November 21, 2011: “The Climber Room” by Sam Lipsyte
This is the third Lipsyte story in The New Yorker in the last 13 months. The first of the three I didn’t like much. The second one, “Deniers,” I thought was much better. And I liked this one a lot, at least until the ending, and that I’m not so sure about.
The story is about Tovah Gold, who, interestingly, is a minor character in “Deniers.” (Check out the Q&A with Sam Lipsyte in which he’s asked if that suggests he’s working on a bigger project, to which he replies that he’s working on a collection of stories linked by the fact that he wrote them. Heh.) In “Deniers” I liked Tovah because she was a send-up of the pretentious poet. In this story, she’s grown up a little, and is less pretentious, but is attempting recover her fondness for poetry. She is employed in a private pre-Kindergarten, which exhausts her (although it’s a part-time job), and in that capacity comes to know little Dezzy (short for Desdemona), the daughter of Randall Gautier. (When he introduces himself, she thinks he has said “Randy Goat,” which turns out to be close enough.)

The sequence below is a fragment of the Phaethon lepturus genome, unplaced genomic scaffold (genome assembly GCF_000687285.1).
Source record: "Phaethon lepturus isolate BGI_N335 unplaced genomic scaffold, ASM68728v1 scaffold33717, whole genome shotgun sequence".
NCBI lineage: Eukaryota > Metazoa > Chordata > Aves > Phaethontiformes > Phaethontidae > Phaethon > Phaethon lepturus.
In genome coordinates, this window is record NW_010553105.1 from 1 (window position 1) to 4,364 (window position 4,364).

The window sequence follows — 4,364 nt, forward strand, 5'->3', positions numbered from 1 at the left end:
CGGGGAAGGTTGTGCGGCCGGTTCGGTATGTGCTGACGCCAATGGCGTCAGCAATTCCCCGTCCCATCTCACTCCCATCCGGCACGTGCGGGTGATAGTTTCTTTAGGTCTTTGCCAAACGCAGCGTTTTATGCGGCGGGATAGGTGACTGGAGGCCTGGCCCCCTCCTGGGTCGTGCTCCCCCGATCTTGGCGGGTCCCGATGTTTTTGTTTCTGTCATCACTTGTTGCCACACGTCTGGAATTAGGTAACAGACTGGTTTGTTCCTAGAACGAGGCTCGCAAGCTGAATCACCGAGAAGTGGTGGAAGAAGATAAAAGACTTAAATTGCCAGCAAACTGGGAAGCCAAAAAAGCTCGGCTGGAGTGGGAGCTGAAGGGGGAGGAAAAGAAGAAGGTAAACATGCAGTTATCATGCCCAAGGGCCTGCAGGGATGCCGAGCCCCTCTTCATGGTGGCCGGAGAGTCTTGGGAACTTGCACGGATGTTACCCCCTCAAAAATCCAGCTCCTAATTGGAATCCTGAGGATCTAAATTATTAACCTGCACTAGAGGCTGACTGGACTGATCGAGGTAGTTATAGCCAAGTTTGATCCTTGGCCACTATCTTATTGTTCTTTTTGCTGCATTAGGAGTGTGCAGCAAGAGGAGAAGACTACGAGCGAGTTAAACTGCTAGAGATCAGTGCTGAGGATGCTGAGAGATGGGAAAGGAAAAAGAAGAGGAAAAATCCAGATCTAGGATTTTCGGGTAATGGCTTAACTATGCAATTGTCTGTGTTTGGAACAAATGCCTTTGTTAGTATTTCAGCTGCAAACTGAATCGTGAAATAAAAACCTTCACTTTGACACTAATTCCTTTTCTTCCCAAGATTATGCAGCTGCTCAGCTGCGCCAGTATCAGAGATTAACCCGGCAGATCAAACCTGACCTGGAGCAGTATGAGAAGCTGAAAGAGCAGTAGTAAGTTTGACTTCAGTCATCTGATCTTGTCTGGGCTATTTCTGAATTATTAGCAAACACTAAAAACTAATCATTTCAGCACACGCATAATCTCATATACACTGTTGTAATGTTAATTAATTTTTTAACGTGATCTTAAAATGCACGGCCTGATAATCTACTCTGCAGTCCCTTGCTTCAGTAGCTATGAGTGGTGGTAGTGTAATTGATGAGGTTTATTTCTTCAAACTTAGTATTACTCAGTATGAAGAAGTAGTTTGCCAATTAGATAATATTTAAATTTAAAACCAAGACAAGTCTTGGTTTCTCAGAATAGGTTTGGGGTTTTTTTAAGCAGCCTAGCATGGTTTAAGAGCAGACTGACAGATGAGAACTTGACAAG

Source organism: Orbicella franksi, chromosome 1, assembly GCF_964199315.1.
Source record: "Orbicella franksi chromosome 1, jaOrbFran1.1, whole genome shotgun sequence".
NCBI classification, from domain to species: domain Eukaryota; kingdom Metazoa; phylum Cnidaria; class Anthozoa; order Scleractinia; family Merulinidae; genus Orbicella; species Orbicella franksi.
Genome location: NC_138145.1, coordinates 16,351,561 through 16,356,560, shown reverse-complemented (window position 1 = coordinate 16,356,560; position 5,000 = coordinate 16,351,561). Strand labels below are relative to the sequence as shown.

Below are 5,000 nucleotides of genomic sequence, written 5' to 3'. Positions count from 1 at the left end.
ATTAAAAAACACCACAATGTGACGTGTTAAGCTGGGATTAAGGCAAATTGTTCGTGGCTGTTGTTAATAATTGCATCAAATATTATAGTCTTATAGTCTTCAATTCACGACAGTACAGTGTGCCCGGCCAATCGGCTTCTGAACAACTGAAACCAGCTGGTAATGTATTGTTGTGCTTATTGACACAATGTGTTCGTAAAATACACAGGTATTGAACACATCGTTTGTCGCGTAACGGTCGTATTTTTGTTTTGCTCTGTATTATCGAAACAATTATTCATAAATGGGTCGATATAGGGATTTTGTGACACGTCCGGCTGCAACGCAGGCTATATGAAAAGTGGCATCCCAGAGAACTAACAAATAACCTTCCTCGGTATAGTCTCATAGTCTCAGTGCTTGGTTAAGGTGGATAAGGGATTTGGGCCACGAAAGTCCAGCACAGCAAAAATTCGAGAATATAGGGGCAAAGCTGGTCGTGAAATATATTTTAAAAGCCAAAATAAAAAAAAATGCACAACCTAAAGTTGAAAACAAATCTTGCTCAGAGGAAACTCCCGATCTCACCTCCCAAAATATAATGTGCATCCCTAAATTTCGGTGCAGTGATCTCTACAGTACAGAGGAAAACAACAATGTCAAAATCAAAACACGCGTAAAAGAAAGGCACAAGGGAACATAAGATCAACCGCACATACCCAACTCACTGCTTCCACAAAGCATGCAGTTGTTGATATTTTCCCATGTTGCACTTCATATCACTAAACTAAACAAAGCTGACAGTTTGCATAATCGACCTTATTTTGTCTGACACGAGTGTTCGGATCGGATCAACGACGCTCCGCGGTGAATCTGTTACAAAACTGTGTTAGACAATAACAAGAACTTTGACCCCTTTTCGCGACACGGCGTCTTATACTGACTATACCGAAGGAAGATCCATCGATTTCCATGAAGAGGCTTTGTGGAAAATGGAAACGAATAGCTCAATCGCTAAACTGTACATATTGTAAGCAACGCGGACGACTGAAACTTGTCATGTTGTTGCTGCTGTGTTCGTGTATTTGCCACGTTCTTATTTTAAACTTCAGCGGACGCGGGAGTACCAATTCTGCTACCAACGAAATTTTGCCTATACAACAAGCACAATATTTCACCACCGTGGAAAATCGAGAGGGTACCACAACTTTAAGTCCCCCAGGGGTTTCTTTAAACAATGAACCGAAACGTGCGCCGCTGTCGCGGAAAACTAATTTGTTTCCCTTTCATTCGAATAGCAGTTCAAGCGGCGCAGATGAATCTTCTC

Because life isn’t going anywhere for Tovah—not that she’s unhappy, but she’s sort of treading water—she fantasizes about becoming Mrs. Randy Goat. And, more to the point, about having Randy Goat’s baby. She is suddenly, at age 36, anxious to have a baby: “It didn’t matter if the baby was hers except it absolutely did. She wanted to carry it and give birth to it and breast-feed it and live in a natural cocoon with it for as long as possible, with somebody on the outside slipping everything she needed through a slim vent.” (Which makes it seem a bit like prison, doesn’t it?)
And then the story, or its climax, is what actually happens between Tovah and Randy. It allows Lipsyte to give Tovah a nice monologue, which begins, “You know, it’s very hard. Here. In America. In the world. For women.” Which, if this story has a point, is pretty much it. And then . . .
I’m sorry the story is behind the paywall, but I don’t want to give away the ending.